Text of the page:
a past participle of tread.

Related formswell-trod·den, adjective



verb (used without object), trod, trod·den or trod, tread·ing.

to set down the foot or feet in walking; step; walk.
to step, walk, or trample so as to press, crush, or injure something (usually followed by on or upon): to tread on a person's foot.
(of a male bird) to copulate.

verb (used with object), trod, trod·den or trod, tread·ing.

to step or walk on, about, in, or along.
to trample or crush underfoot.
to form by the action of walking or trampling: to tread a path.
to treat with disdainful harshness or cruelty; crush; oppress.
to perform by walking or dancing: to tread a measure.
(of a male bird) to copulate with (a female bird).


the action of treading, stepping, or walking.
the sound of footsteps.
manner of treading or walking.
a single step as in walking.
any of various things or parts on which a person or thing treads, stands, or moves.
the part of the under surface of the foot or of a shoe that touches the ground.
the horizontal upper surface of a step in a stair, on which the foot is placed.
the part of a wheel, tire, or runner that bears on the road, rail, etc.
the pattern raised on or cut into the face of a rubber tire.
Also caterpillar tread. a metal tread on which a Caterpillar-style vehicle moves.
Railroads. that part of a rail in contact with the treads of wheels.


    tread on someone's toes/corns, to offend or irritate someone.
    tread the boards, to act on the stage, especially professionally: He recalled the days when he had trod the boards.
    tread water,
    1. maintain the body erect in the water with the head above the surface usually by a pumping up-and-down movement of the legs and sometimes the arms.
    2. make efforts that maintain but do not further one's status, progress, or performance: He's just treading water here until he can find another job.

Origin of tread

before 900; (v.) Middle English treden, Old English tredan; cognate with Old Frisian treda, Old Saxon tredan, Dutch treden, German treten; akin to Old Norse trotha, Gothic trudan; (noun) Middle English tred footprint, derivative of the v.
Related formstread·er, nouno·ver·tread, nounsub·tread, noun Unabridged Based on the Random House Unabridged Dictionary, © Random House, Inc. 2019

Examples from the Web for trodden

Contemporary Examples of trodden

Historical Examples of trodden

  • Besides, this was the first foreign shore his foot had ever trodden.

    Brave and Bold

    Horatio Alger

  • In moving I had trodden on or touched the serpent with my foot, and it had bitten me just above the ankle.

    Green Mansions

    W. H. Hudson

  • So I took the path, which, but for Mr. Barlow, I might never have trodden.

  • Mr. Balderby winced as if some one had trodden upon one of his corns.

    Henry Dunbar

    M. E. Braddon

  • It was a cold night, the snow was trodden hard, and the wind was rising.

    The Christian

    Hall Caine

British Dictionary definitions for trodden



a past participle of tread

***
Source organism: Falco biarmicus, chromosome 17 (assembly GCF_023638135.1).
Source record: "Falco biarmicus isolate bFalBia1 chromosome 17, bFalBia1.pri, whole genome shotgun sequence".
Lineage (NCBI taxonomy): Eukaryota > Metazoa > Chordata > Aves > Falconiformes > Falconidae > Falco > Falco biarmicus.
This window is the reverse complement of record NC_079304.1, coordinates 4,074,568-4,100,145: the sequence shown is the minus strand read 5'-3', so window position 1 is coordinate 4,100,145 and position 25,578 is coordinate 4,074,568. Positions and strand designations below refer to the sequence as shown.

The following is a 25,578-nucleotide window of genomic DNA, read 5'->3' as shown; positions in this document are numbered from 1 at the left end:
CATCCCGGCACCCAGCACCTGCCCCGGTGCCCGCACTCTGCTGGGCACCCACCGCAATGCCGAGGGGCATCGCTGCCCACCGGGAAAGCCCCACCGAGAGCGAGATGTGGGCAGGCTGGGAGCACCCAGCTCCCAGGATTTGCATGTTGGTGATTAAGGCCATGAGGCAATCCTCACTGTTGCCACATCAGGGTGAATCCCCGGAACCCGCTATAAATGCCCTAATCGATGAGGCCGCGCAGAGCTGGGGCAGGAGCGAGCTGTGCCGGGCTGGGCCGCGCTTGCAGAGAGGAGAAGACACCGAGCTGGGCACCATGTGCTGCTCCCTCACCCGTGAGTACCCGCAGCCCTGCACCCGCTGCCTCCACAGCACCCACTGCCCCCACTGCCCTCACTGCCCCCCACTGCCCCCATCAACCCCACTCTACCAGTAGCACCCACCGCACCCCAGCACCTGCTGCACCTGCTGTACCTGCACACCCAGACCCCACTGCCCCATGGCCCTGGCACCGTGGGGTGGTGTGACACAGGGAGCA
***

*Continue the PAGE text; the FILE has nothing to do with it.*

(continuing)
verb treads, treading, trod, trodden or trod

to walk or trample in, on, over, or across (something)
(when intr, foll by on) to crush or squash by or as if by treadingto tread grapes; to tread on a spider
(intr sometimes foll by on) to subdue or repress, as by doing injury (to)to tread on one's inferiors
(tr) to do by walking or dancingto tread a measure
(tr) (of a male bird) to copulate with (a female bird)
tread lightly to proceed with delicacy or tact
tread on someone's toes to offend or insult someone, esp by infringing on his sphere of action, etc
tread water to stay afloat in an upright position by moving the legs in a walking motion


a manner or style of walking, dancing, etca light tread
the act of treading
the top surface of a step in a staircase
the outer part of a tyre or wheel that makes contact with the road, esp the grooved surface of a pneumatic tyre
the part of a rail that wheels touch
the part of a shoe that is generally in contact with the ground
vet science an injury to a horse's foot caused by the opposite foot, or the foot of another horse
a rare word for footprint
Derived Formstreader, noun

Word Origin for tread

Old English tredan; related to Old Norse trotha , Old High German tretan, Swedish träda
Collins English Dictionary - Complete & Unabridged 2012 Digital Edition © William Collins Sons & Co. Ltd. 1979, 1986 © HarperCollins Publishers 1998, 2000, 2003, 2005, 2006, 2007, 2009, 2012

Word Origin and History for trodden

"that has been stepped on," 1540s, from past participle of tread (v.). The past participle was altered from Middle English treden under influence of Middle English past participles such as stolen from steal.



Old English tredan (class V strong verb; past tense træd, past participle treden), from Proto-Germanic *tredanan (cf. Old Frisian treda, Middle Dutch treden, Old High German tretan, German treten, Gothic trudan, Old Norse troða).



early 13c., from tread (v.); in reference to automobile tires, it is recorded from 1906.

Online Etymology Dictionary, © 2010 Douglas Harper

Idioms and Phrases with trodden


In addition to the idioms beginning with tread

  • tread the boards
  • tread water

also see:

  • fools rush in where angels fear to tread
  • step (tread) on one's toes
The American Heritage® Idioms Dictionary Copyright © 2002, 2001, 1995 by Houghton Mifflin Harcourt Publishing Company. Published by Houghton Mifflin Harcourt Publishing Company.